I was intending to post something supremely thoughtful on the David Kahn era this coming weekend. But before I could get my thoughts/act together, Henry posted a piece on Truehoop which was essentially what I was intending to say. Its worth reading in full, but the gist of it, to my eyes, was this: David Kahn was a sub-mediocre general manager with a weird, abrasive personality. He made one very great move (trading up to draft Ricky Rubio), one spectacularly bad one (drafting Jonny Flynn over Stephen Curry) and a bunch that shade somewhere to the wrong side of the middle. He restored the team to fiscal sanity, but drafted exceptionally poorly. He wooed two of the team’s three best players from overseas, but mortally alienated its only bona fide superstar. He hired Rick Adelman, but he also hired Kurt Rambis. He signed AK; he signed Darko. Like I said, sub-mediocre. But the reason he is considered to be monumentally bad is because he is such a strange dude. Here’s Henry:
All of which is to say I have glimpsed Kahn’s odd, bitter personality. I can guess why his various stops have been short, and why he has been in the business for a long time without developing many allies. I join a big crowd in not crying for Kahn today.
So yup, call him an iconoclastic crank who’s short of friends and long on big, pompous mistakes.
But please, don’t call him the worst GM in the NBA.
Henry adds to this account today with a report that the Blazers have agreed to pay the Wolves $1.5 million to resolve the Martell Webster dispute, news that comes as a surprise to those of us who assumed that the Wolves’ claim was laughable.
Update: In case you are interested, here is Kahn’s “exit interview” with Jerry Zgoda in the STrib. By now, Kahn’s mode has become pretty predictable: Kahn talks up the Wolves fortunes, takes partial responsibility for his own failures while subtly shifting blame to Taylor and McHale. Check out this last bit though:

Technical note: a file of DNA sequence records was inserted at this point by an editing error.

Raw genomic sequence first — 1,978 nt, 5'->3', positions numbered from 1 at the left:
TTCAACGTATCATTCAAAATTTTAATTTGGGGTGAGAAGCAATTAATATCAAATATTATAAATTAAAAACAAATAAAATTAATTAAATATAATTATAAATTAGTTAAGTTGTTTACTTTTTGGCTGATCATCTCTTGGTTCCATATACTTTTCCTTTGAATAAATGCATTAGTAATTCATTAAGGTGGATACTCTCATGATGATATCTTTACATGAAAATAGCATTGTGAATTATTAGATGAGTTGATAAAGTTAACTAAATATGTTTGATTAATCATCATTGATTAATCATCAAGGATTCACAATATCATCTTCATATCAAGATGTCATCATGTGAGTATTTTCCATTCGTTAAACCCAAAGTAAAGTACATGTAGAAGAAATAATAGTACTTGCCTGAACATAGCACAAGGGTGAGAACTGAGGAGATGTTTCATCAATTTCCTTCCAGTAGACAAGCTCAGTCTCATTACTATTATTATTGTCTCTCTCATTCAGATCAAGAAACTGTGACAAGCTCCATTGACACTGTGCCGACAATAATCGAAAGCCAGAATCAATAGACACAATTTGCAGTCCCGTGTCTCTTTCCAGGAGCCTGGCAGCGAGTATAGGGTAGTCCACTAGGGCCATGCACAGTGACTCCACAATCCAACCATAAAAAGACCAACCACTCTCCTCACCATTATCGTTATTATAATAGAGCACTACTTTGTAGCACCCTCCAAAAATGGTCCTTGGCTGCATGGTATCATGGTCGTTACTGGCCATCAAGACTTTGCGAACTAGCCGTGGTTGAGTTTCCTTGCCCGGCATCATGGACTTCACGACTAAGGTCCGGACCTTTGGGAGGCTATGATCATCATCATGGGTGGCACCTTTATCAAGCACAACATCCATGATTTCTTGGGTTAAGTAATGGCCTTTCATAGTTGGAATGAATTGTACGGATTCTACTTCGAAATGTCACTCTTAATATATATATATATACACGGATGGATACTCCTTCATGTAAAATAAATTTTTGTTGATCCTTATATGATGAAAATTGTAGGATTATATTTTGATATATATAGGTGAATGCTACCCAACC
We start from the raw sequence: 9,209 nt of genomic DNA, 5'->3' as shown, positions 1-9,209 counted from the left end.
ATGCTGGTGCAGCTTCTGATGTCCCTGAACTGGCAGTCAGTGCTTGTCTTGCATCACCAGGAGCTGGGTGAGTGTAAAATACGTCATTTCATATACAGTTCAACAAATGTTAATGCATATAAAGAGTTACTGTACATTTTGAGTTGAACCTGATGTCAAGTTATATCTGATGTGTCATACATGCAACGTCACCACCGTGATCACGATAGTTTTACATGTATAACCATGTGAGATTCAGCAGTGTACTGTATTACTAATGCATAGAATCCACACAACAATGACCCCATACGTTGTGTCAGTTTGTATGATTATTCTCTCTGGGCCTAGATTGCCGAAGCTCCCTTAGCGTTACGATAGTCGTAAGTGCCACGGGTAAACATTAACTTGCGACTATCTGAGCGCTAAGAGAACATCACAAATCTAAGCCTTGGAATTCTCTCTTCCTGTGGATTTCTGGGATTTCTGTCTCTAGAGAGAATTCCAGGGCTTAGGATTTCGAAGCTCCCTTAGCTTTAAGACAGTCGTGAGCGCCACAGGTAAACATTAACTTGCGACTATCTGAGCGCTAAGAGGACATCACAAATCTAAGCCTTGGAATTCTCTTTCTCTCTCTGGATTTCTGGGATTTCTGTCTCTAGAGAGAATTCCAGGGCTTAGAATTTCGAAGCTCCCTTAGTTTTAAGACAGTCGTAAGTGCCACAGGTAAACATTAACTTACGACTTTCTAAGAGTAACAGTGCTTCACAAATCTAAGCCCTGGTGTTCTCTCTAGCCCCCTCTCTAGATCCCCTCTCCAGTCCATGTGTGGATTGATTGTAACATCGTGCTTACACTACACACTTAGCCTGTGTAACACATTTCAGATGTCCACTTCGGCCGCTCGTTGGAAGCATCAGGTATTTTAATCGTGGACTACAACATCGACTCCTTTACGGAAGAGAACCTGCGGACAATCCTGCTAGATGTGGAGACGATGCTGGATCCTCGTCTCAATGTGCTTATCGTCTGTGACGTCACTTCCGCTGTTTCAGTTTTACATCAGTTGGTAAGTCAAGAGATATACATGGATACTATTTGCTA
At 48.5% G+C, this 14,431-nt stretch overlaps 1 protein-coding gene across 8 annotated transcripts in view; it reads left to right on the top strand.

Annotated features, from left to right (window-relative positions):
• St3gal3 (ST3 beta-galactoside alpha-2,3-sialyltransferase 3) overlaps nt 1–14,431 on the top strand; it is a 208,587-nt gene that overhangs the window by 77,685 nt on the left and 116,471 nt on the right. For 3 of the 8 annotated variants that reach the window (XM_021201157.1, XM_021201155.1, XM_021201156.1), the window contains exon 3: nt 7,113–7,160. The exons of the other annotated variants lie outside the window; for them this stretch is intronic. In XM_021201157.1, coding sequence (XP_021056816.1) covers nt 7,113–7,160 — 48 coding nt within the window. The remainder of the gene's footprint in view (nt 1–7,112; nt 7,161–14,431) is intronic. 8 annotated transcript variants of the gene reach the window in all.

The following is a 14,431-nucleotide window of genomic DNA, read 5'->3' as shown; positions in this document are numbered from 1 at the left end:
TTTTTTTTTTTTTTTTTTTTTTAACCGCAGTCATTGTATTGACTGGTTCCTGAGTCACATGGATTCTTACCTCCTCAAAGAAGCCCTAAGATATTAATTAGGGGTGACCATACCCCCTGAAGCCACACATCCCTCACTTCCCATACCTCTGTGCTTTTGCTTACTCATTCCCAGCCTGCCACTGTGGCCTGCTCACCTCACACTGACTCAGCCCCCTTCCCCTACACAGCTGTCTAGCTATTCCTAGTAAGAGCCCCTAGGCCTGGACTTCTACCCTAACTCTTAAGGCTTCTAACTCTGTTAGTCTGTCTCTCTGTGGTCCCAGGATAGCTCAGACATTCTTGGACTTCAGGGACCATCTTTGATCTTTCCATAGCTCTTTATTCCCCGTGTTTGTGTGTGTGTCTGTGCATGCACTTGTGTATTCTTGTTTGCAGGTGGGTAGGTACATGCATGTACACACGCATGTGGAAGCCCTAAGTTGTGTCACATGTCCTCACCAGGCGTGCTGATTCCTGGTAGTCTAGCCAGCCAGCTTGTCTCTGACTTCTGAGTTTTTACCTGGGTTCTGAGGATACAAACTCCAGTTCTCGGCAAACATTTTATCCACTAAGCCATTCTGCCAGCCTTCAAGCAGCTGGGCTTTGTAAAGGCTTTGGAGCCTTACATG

Q. Why did you say [Kevin Love] needs to win back the respect of his teammates?
A. I think there’s some work for him to be done in terms of, he didn’t play very much this year, right? And I think there’s a void there because of that. Many of those guys really fought their way back from injury, sometimes multiple injuries. He had two broken hands. He came back once, didn’t play well, broke his hand again and then decided to have his knee done at the end of the year when the pain was such. I think he has some work to in the locker room and I believe he will. I certainly don’t want that to come across negatively. I believe he will and I believe he’s on the right path.
This is just classic Kahn, the exact stuff that earns him his reputation. Subtly casting aspersions on Love’s toughness and desire to play–which, while Love may not always be an ideal teammate, I think its ridiculous to malign those particular qualities in him–while attemping to frame it as some act of generosity and mentorship on his own part. Guy, I realize that you don’t want that “to come off negatively” but you just suggested that your best player has lost the respect of his teammates by not coming back from an injury. Honestly, how do you expect that to come off? You could write this off as a slightly bitter farewell by a guy who just lost his job–if it didn’t conform so closely to the patterns Kahn has established throughout his tenure.